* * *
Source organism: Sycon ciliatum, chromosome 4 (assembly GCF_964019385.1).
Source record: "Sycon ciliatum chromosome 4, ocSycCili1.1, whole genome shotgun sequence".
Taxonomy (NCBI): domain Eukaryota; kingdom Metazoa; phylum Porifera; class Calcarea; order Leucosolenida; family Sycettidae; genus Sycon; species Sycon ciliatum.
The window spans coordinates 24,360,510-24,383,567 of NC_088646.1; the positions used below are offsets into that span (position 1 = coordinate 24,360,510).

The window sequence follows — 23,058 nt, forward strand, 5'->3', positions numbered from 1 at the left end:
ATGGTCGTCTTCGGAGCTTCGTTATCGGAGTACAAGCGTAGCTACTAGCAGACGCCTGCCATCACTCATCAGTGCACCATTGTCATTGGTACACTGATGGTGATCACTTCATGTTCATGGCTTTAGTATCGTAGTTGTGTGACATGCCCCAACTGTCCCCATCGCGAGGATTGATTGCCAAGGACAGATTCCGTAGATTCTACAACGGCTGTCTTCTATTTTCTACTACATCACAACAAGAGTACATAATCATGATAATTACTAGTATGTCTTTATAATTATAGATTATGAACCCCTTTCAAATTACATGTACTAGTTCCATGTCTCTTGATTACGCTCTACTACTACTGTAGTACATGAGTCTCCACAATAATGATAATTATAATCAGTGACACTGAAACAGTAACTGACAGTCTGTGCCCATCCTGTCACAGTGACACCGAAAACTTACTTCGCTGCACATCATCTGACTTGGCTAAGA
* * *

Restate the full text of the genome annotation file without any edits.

Source organism: Sycon ciliatum, chromosome 4 (assembly GCF_964019385.1).
Source record: "Sycon ciliatum chromosome 4, ocSycCili1.1, whole genome shotgun sequence".
Taxonomy (NCBI): domain Eukaryota; kingdom Metazoa; phylum Porifera; class Calcarea; order Leucosolenida; family Sycettidae; genus Sycon; species Sycon ciliatum.
The window spans coordinates 24,360,510-24,383,567 of NC_088646.1; the positions used below are offsets into that span (position 1 = coordinate 24,360,510).

The window sequence follows — 23,058 nt, forward strand, 5'->3', positions numbered from 1 at the left end:
ATGGTCGTCTTCGGAGCTTCGTTATCGGAGTACAAGCGTAGCTACTAGCAGACGCCTGCCATCACTCATCAGTGCACCATTGTCATTGGTACACTGATGGTGATCACTTCATGTTCATGGCTTTAGTATCGTAGTTGTGTGACATGCCCCAACTGTCCCCATCGCGAGGATTGATTGCCAAGGACAGATTCCGTAGATTCTACAACGGCTGTCTTCTATTTTCTACTACATCACAACAAGAGTACATAATCATGATAATTACTAGTATGTCTTTATAATTATAGATTATGAACCCCTTTCAAATTACATGTACTAGTTCCATGTCTCTTGATTACGCTCTACTACTACTGTAGTACATGAGTCTCCACAATAATGATAATTATAATCAGTGACACTGAAACAGTAACTGACAGTCTGTGCCCATCCTGTCACAGTGACACCGAAAACTTACTTCGCTGCACATCATCTGACTTGGCTAAGA